Soaring energy prices have been described as a “complete disaster” by the boss of leading grower Barfoots, and many fruit & veg suppliers are now considering their future, industry experts have warned.
Despite a host of energy saving strategies, Barfoots had seen “a threefold increase” in energy costs in parts of its business in recent months, said MD Julian Marks.
This had forced the supplier to significantly reduce activity at one of its production sites, he added, while it was also in the midst of price negotiations with retail partners in a bid to pass on increased costs.
A sector already struggling with inflationary pressures and labour issues was now being “seriously impacted” by rising energy prices of up to 300% year on year, said British Apples & Pears chair Ali Capper.
However, getting price increases through was now “very, very difficult”, with some retailers even suggesting fresh produce prices should fall, rather than rise, in light of the cost of living crisis, she added.
According to farm inputs supplier AF – which arranges energy supplies to 8,000 UK farm sites – electricity costs have risen by 100% in the past month alone, on top of “meteoric rises in spring and early summer”.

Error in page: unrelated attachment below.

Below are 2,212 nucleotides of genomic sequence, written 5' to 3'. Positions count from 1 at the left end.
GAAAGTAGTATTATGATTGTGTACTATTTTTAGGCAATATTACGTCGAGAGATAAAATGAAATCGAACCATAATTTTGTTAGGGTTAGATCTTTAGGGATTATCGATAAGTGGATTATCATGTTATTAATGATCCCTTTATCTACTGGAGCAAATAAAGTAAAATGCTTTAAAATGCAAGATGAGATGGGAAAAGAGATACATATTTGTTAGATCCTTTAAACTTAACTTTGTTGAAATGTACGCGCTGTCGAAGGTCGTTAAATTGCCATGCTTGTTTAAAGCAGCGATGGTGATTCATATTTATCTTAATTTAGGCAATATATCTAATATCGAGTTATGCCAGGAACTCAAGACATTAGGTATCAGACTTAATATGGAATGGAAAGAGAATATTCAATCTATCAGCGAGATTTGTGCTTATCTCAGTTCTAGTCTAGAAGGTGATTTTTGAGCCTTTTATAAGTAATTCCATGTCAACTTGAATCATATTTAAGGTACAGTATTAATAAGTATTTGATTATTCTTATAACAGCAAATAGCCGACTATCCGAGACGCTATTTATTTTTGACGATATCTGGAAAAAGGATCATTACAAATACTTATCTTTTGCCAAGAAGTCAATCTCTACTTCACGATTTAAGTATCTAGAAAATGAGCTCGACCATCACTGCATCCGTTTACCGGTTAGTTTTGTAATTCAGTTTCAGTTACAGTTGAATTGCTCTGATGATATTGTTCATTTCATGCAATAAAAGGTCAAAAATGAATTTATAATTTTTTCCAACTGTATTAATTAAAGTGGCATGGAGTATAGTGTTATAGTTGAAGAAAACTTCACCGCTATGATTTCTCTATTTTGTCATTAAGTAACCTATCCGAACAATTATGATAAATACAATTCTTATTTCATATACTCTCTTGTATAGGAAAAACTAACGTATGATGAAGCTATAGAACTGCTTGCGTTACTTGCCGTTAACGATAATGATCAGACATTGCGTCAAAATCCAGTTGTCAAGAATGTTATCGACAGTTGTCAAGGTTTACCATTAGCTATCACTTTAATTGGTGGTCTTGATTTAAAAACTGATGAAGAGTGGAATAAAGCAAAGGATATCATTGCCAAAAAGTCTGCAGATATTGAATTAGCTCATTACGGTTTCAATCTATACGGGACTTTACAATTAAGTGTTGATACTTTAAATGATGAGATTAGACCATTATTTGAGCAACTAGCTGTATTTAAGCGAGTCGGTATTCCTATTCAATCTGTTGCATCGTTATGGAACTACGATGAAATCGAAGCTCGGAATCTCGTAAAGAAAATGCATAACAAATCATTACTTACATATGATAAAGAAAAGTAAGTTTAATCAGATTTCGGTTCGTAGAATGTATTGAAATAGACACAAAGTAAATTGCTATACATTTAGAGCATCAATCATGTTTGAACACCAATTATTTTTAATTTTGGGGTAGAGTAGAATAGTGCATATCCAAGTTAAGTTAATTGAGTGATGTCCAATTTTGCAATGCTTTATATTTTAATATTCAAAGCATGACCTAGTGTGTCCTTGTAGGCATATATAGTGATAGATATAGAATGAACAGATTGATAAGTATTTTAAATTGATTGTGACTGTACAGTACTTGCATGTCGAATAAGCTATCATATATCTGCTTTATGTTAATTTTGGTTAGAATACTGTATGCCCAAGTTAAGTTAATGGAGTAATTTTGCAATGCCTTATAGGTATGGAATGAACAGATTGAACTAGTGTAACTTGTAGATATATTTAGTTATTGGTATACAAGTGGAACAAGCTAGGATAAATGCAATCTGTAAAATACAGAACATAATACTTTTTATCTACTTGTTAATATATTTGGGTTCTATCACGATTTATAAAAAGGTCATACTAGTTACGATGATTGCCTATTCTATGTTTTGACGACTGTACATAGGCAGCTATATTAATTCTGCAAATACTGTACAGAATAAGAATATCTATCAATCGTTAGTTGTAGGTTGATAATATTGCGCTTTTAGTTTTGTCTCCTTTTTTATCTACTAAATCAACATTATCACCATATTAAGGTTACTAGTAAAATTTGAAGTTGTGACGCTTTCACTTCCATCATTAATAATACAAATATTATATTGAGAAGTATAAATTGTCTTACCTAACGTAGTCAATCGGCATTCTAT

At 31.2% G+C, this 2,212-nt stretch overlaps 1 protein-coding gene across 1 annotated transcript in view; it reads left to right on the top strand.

“The impact on farm overheads is serious,” said AF CEO David Horton-Fawkes. “High energy users such as fresh produce cold stores and protected cropping are confronting a terrible reality.”
The “insurmountable rises” mostly came from cold storage, as many crops – including brassicas, apples, onions and potatoes – required chilling before going to retail, said British Growers Association CEO Jack Ward.
And with cold storage costs so high and likely to rise further, Fresh Produce Consortium CEO Nigel Jenney suggested many growers would look to get crops into retailers sooner to mitigate the situation.
This, however, could result in a rise in imports as the UK would “have to look at alternatives of sourcing” thanks to domestic produce getting used up earlier in the season, he suggested. Jenney and Capper are among industry leaders now calling for government support to limit rising prices via an energy price cap.
This was something fresh produce in particular desperately needed, added Jenney, as fruit & veg was “generally modestly valued”, making energy costs “very substantial cost drivers of the goods themselves”.
However, Ward warned the sector had to be “realistic” about government support, pointing out “everyone is shouting at the government to do something.
“It would be lovely to have a cap, it would be lovely to have a handout [but] it is important we have a more rational conversation about how we can support growers.”
His comments were echoed by Marks, who described hopes of government intervention as “entirely unrealistic” and said farmgate fresh prodeuce prices would instead have to rise.
And without either rising farmgate prices or government support “growers are not going to [be able to] fund” rising costs, Jenney added.